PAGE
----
Thursday, October 19, 2006

USDA Soil Survey Maps

Originally published in UpFront with NGS, The Online Newsletter of the National Genealogical Society., Volume 5, Number 1 - 1 January 2005
A recent article in the Library of Virginia's newsletter talks about a new preservation project currently being carried on which involves early 20th century soil survey materials. These are part of the Library's Federal Depository Library Program Collection and would, of course, be part of any Federal Depository Library's collection-Federal publications and other information products are made available for free public use in Federal depository libraries throughout the United States. These libraries can be located at

The Library of Virginia article describes the value of these early maps:
The extremely colorful maps provide detailed information on soil content as well as information useful to genealogists and historians, such as place names, locations of buildings, population densities, extant canals and river channels, and other information that can help the researcher.
The early soil survey materials were published beginning in 1899 as part of the U.S. Serial Set and as part of the publications of the U.S. Dept. of Agriculture. While the reports are useful, the maps are of even more importance. The series ceased in this format in 1922 after publishing 1102 maps. Current soil survey maps and their accompanying data can be located at the USDA Web site:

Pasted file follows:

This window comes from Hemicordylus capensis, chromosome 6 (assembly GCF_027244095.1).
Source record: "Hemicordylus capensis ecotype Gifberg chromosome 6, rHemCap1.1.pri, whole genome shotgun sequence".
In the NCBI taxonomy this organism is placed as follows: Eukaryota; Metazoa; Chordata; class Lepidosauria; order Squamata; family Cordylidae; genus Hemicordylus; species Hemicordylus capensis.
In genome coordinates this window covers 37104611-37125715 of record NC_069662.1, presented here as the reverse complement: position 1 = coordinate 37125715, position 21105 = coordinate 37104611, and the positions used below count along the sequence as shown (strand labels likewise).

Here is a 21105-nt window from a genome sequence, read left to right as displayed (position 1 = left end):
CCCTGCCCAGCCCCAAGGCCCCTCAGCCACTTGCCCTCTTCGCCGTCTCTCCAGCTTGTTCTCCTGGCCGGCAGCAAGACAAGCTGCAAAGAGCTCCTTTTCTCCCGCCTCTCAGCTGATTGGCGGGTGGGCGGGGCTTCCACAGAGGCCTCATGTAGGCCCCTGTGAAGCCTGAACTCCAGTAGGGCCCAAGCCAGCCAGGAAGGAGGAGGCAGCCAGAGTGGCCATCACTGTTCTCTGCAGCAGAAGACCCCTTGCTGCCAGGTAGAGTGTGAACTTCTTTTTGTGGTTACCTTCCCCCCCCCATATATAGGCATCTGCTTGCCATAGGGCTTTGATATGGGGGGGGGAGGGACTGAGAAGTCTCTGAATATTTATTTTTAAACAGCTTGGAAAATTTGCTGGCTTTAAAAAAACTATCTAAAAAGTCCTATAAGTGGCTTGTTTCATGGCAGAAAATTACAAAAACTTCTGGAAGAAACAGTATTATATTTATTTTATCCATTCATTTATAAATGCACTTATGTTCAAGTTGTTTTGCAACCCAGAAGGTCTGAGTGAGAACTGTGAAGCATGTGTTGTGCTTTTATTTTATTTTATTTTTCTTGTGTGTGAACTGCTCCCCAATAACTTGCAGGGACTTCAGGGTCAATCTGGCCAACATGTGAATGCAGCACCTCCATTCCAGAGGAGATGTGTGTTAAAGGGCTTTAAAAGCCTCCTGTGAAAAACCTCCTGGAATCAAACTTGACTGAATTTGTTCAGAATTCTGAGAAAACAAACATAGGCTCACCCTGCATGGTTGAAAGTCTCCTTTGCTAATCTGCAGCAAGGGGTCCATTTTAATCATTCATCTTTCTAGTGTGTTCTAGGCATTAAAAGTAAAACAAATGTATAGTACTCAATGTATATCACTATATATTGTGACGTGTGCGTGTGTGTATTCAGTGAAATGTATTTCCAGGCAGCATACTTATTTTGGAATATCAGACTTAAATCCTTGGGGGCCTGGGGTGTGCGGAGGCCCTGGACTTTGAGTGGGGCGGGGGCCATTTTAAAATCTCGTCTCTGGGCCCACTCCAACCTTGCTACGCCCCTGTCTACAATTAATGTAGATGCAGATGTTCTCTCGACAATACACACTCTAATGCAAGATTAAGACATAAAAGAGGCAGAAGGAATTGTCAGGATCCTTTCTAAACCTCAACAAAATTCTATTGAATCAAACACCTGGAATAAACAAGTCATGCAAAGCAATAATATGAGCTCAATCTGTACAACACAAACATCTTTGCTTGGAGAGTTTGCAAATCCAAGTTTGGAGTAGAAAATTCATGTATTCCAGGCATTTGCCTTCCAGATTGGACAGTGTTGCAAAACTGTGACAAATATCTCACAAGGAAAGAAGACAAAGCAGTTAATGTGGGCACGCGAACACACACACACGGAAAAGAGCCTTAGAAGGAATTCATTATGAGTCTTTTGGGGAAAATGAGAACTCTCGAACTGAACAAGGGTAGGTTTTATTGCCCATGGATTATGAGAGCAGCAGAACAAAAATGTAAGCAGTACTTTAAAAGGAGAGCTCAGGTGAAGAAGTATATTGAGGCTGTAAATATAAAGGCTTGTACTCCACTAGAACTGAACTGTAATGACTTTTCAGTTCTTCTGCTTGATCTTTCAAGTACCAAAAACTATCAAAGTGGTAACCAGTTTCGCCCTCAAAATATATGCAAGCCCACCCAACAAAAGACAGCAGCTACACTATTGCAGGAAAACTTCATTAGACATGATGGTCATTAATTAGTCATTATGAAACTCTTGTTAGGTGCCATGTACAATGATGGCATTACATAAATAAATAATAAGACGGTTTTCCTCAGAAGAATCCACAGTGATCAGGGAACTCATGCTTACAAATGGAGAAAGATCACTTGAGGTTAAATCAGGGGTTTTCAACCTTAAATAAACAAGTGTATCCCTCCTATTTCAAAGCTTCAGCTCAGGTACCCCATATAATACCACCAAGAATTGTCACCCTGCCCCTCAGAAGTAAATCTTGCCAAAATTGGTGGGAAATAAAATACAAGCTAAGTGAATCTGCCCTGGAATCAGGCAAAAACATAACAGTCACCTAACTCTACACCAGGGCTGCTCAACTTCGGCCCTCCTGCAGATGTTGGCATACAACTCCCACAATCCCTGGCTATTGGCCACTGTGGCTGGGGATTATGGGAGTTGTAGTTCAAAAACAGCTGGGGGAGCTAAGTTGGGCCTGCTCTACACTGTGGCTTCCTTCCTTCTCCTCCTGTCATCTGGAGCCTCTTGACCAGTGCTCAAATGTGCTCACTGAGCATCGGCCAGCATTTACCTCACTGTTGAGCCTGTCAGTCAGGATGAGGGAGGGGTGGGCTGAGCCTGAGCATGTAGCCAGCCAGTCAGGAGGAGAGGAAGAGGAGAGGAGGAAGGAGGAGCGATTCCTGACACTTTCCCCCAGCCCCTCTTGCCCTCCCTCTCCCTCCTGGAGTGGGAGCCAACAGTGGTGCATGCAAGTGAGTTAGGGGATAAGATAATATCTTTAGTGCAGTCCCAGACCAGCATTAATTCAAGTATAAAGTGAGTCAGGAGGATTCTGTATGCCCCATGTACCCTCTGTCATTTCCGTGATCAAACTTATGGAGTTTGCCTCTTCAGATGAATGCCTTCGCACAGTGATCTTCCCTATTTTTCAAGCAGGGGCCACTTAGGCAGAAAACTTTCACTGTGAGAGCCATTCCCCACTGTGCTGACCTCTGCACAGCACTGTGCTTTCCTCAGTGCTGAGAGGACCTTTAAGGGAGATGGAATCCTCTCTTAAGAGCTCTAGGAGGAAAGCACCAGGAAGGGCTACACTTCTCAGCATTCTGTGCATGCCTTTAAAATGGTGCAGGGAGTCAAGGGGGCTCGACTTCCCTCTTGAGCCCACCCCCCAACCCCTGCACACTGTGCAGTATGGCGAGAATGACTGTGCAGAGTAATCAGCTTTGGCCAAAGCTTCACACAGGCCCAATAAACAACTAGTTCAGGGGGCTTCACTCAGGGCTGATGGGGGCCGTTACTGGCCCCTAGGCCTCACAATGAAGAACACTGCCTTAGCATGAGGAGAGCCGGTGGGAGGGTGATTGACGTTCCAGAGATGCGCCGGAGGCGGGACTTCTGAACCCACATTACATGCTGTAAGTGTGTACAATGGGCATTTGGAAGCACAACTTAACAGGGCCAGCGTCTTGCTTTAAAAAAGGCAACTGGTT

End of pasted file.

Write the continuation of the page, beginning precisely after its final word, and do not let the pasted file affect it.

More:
Typical of most libraries Stony Brook University New York provides access to their collection only at the library-noting on their Web site:
Most soil surveys are arranged by state and county on shelves behind the atlases in the Map Collection. Older (pre-1950) soil maps of the Northeastern states have been removed from their accompanying booklets, and are filed in the locked brown map case near the file cabinets containing the U.S.G.S. folio series.
South Carolina has posted their early maps on the Web. In their
description of this unique resource they note:
The true value of the original soil survey is not in their soil information but in the basic cultural data which was overlaid on the base map. Today archaeologists, historians, and environmental engineers are among the many researchers that rely on the older soil survey collection. The older maps contain information of significance that is not available on updated soil surveys or even the USGS topographic maps.

Examples of this are: old rail lines, schools, churches and other structures as well as entire towns that no longer exist.
Their collection can be accessed at

Those researchers who are interested in states other than South Carolina and who cannot travel to a federal depository library can access this data through the Lexis-Nexis Congressional database which includes the full text of the U.S. Serial Set. Most university libraries have subscriptions to Lexis-Nexis available to the public at their main libraries.

ITC: International Institute for Geo-Information Science and Earth Observation -

Not to know what happened before we were born is to remain perpetually a child. For what is the worth of a human life unless it is woven into the life of our ancestors. - Cicero


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